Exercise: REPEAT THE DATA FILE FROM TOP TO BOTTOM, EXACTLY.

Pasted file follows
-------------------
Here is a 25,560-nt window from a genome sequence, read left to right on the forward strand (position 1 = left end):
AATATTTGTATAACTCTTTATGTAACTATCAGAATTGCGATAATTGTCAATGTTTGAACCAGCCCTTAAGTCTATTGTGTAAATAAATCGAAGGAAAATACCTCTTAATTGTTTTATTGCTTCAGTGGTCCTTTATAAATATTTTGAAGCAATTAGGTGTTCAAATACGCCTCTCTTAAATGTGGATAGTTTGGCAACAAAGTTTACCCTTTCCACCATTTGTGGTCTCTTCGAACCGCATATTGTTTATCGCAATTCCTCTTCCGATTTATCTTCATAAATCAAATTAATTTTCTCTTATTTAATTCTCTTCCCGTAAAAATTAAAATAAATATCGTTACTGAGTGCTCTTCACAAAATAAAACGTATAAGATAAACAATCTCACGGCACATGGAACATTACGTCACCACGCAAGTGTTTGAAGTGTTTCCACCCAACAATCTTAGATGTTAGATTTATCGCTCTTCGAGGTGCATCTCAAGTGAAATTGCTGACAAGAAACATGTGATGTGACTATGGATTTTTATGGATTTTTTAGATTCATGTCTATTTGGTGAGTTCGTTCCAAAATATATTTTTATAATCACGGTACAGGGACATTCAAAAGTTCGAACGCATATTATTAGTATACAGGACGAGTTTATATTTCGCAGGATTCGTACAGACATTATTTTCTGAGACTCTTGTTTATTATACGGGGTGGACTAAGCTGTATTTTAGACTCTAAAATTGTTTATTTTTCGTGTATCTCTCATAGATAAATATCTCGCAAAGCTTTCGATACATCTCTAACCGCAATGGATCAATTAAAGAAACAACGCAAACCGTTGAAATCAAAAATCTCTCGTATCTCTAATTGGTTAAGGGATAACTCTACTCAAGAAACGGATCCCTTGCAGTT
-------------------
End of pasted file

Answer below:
Here is a 25,560-nt window from a genome sequence, read left to right on the forward strand (position 1 = left end):
AATATTTGTATAACTCTTTATGTAACTATCAGAATTGCGATAATTGTCAATGTTTGAACCAGCCCTTAAGTCTATTGTGTAAATAAATCGAAGGAAAATACCTCTTAATTGTTTTATTGCTTCAGTGGTCCTTTATAAATATTTTGAAGCAATTAGGTGTTCAAATACGCCTCTCTTAAATGTGGATAGTTTGGCAACAAAGTTTACCCTTTCCACCATTTGTGGTCTCTTCGAACCGCATATTGTTTATCGCAATTCCTCTTCCGATTTATCTTCATAAATCAAATTAATTTTCTCTTATTTAATTCTCTTCCCGTAAAAATTAAAATAAATATCGTTACTGAGTGCTCTTCACAAAATAAAACGTATAAGATAAACAATCTCACGGCACATGGAACATTACGTCACCACGCAAGTGTTTGAAGTGTTTCCACCCAACAATCTTAGATGTTAGATTTATCGCTCTTCGAGGTGCATCTCAAGTGAAATTGCTGACAAGAAACATGTGATGTGACTATGGATTTTTATGGATTTTTTAGATTCATGTCTATTTGGTGAGTTCGTTCCAAAATATATTTTTATAATCACGGTACAGGGACATTCAAAAGTTCGAACGCATATTATTAGTATACAGGACGAGTTTATATTTCGCAGGATTCGTACAGACATTATTTTCTGAGACTCTTGTTTATTATACGGGGTGGACTAAGCTGTATTTTAGACTCTAAAATTGTTTATTTTTCGTGTATCTCTCATAGATAAATATCTCGCAAAGCTTTCGATACATCTCTAACCGCAATGGATCAATTAAAGAAACAACGCAAACCGTTGAAATCAAAAATCTCTCGTATCTCTAATTGGTTAAGGGATAACTCTACTCAAGAAACGGATCCCTTGCAGTT